Newest addition. 2 wheels old...

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Rettax3
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Newest addition. 2 wheels old...

Postby Rettax3 » Sun Oct 12, 2014 1:53 am

So after my ZX-11 (Kawasaki's answer to, well, EVERYTHING back in 1990, as it was the fastest production streetbike in the world, EVER, for about six years running until Honda's Blackbird and Suzuki's 'Bird of Prey' showed up) was made unusable by vandalism a couple of years ago, I have been looking for another open-class bike. I've looked at old Honda VF1000F Interceptors -really cool classic sportbikes, but overpriced for what they can do-, other ZX-11s, even ZX-9Rs. I revisited old interests like the Honda CBX -a straight six sitting sideways in a bike frame calls for at least one double-take-, older Kawasaki Z-1s, and the VF1100S Sabre (I still own a pair of the original, first-year VF750S Sabres, great bikes). I checked out newer models, like the TL1000s, and I even test-rode a ZX-14. Nothing quite called out to me though, and with a very limited budget I had a smaller pool of options to pick from.

I finally ran across this:
Kat1b.jpg
Kat2b.jpg

A late eighties open-class sport bike -not a repli-racer, but a softer-edged performance-oriented all-around bike. Suzuki's Katana 1100 (this one has been punched-out to 1216cc) was a good performing bike in its' day, and with the big-bore kit and racing-header exhaust that this one has, I would say it is competitive against my old ZX-11D. It uses tappet adjustment screws for the valvetrain, as opposed to the nightmare shim-under-bucket setup my old ZX ran with, so maintenance isn't as bad. It still needs a lot of attention, but it is good to ride right now. At 60, cranking the throttle open in third gear makes the bike feel like it wants to wheelie. I do think the clutch is a little warped, and coming off the line is weird -it pulls then hesitates then grabs-, so I'm not sure that it accelerates quite as hard as my ZX did, but I think with a new clutch it actually will pull as hard or maybe harder -and the ZX ran a 130+MPH 1/4 mile in 10.55 seconds with a 0-60 time of 2.8 seconds, so this old bike has got power to spare. The paint is actually pretty well done on this bike (not a color I would have picked for it myself though), and the plastics are in good (not perfect) shape. One of the best parts is that the power window still works!


1989 Super Charged 3800 Series II (First)Six-Speed Conversion GTU
1990 Turbo 3.4 Five-Speed T-Type
1990 4.0L 4-Cam 32-Valve V-8 Five-Speed Indy GTi (Rebuild Project)
1990 Stock(!) 3.1 MPFI Auto Indy
1995 3400 Top-End Auto OD Z-26

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whiteretta
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Newest addition. 2 wheels old...

Postby whiteretta » Sun Oct 19, 2014 12:01 am

That's gonna a be a fun ride man. I'm not big on crotch rockets, but they've been growing on me. One of my employees just picked up a 675? CC Triumph, and it's 50 lbs. lighter than his old 250 CC Ninja.

I just want a late 70's early 80's Suzuki GS and I'll be happy!


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1994 Chevy Beretta, mild 3500 swap.

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Rettax3
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Re: Newest addition. 2 wheels old...

Postby Rettax3 » Tue Oct 21, 2014 1:40 am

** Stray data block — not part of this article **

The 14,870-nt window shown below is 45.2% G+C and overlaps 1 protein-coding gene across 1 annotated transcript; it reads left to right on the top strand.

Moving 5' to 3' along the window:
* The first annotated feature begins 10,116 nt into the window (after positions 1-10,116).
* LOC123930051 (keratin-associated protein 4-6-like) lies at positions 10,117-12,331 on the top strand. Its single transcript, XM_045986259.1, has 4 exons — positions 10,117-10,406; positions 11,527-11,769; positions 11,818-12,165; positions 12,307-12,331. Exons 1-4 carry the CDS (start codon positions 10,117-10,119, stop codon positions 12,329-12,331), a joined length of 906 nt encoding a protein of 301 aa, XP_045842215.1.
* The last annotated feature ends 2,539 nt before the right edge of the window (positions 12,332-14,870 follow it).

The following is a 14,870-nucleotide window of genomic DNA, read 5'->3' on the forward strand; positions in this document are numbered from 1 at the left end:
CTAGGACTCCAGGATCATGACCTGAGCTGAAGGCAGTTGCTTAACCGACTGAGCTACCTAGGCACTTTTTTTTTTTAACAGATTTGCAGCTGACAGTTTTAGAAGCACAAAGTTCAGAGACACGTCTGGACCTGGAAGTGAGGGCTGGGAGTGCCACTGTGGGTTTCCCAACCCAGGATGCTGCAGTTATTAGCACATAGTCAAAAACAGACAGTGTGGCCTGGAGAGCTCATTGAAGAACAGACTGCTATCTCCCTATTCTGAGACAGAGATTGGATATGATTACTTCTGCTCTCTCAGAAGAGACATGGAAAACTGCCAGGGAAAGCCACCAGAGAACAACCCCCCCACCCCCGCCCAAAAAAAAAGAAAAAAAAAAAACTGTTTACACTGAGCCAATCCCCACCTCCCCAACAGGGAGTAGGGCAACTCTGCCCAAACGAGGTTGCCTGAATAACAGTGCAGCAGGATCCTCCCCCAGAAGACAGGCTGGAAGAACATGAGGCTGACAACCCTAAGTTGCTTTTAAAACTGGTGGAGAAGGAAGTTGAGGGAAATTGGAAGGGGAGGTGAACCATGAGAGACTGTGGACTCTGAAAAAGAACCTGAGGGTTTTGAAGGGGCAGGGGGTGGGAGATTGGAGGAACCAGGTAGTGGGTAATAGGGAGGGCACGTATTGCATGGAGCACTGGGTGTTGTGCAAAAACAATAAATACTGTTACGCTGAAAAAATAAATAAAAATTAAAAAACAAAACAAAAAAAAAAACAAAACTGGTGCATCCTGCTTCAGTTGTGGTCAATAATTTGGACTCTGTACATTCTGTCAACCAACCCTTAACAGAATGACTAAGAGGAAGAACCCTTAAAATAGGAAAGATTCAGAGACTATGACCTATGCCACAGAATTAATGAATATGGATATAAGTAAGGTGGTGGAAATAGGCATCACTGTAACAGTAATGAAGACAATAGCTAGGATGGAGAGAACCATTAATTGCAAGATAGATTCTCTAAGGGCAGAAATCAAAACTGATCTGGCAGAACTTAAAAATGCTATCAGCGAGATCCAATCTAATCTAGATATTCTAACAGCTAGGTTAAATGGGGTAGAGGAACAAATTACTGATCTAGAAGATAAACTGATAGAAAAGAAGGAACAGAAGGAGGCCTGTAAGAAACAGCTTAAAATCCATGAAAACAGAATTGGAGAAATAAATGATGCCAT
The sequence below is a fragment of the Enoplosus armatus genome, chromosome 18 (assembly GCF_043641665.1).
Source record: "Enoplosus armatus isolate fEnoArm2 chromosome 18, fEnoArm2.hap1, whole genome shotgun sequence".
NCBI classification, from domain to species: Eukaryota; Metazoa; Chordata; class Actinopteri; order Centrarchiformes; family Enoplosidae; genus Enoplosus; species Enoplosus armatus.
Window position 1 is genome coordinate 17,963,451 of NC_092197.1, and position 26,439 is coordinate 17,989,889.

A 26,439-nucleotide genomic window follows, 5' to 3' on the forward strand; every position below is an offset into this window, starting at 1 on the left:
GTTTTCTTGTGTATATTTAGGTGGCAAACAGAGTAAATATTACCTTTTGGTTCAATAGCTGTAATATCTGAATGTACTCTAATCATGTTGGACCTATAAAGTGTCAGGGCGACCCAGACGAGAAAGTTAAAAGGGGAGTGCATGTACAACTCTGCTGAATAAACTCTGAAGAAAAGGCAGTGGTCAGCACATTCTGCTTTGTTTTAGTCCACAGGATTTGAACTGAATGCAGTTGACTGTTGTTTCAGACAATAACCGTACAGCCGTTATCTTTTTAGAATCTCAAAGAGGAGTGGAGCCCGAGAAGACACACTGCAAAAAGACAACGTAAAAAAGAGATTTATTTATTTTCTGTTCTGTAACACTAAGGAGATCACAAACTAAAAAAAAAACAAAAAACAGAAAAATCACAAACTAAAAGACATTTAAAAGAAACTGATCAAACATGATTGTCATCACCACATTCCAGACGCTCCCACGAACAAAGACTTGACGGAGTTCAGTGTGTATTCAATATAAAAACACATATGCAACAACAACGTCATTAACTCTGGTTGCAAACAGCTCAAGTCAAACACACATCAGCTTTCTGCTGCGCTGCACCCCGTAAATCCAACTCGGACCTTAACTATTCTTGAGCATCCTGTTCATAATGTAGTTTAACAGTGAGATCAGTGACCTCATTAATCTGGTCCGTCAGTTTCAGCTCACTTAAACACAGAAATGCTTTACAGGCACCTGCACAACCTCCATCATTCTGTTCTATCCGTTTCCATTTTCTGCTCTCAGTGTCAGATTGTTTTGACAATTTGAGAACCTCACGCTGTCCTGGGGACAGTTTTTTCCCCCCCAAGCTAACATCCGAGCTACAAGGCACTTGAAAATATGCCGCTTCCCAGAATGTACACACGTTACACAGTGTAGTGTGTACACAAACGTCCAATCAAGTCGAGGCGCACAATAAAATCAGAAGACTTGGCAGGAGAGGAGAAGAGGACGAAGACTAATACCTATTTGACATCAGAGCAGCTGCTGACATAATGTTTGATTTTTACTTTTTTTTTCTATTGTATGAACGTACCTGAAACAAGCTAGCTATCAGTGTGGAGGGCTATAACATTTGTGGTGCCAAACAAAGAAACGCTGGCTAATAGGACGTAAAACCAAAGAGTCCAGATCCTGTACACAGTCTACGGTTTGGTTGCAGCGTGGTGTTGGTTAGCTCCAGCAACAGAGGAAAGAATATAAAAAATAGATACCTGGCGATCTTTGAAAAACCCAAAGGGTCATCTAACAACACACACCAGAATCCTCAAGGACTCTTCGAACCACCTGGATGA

GSs are great all-around bikes. Like Honda's CBs and Kawasaki's KZs (I also have a 1980 KZ1000 'Z-1' that needs to be put back together, I WAS going to put a turbo on it, but now I am getting wicked thoughts towards using that little turbo on this 'new' GSX-F :twisted: ). They used to all be called 'UJMs' back then, a derogatory term meaning 'Universal Japanese Motorcycle', because they all looked the same -four cylinder, usually DOHC, air-cooled bikes. There were some exceptions, but these 'plane-janes' were the real work-horses of the motorcycling world back then. The Katana 1100 was almost more of a sport-touring bike than a true 'crotch-rocket'. It is big and roomy enough to actually sit up almost straight on, and my legs are not cramped-up at all. The Katana is tuned for stronger mid-range and even low-end torque rather than peak top-end H.P., making it much more rideable than a repli-racer type bike, like the GSX-R of the time. My old ZX-11 was about the same category bike, but less compromised on performance and a little more compromised on comfort than the Katana.

I just fabbed-up a pair of rear turn-signal mount-brackets (the original ones were rough-cut off in the same hack-job that claimed the rear 'fender' in the typical 'Euro-style' butchery that is far too common on sport-type bikes :roll: ). I will be using a pair of early-eighties Honda Interceptor turn-signals -the same style I retro-fit onto my old Honda Sabre 750 back in the day- on the rear of the bike. OEM Katana 1100 turn-signals are ridiculously over-priced, and very hard to find, they weren't used on anything else that I know of. I should have them wired-up this week... The original mounting pads on the front of the bike were bodied-over (and pretty well done, too), so I didn't want to re-drill into the bike's plastics for the signals. I am using signal-type mirrors for the front, but I need to fabricate a pair of mounts for them to make them fit just right, hopefully I will get those done this week too.


1989 Super Charged 3800 Series II (First)Six-Speed Conversion GTU
1990 Turbo 3.4 Five-Speed T-Type
1990 4.0L 4-Cam 32-Valve V-8 Five-Speed Indy GTi (Rebuild Project)
1990 Stock(!) 3.1 MPFI Auto Indy
1995 3400 Top-End Auto OD Z-26


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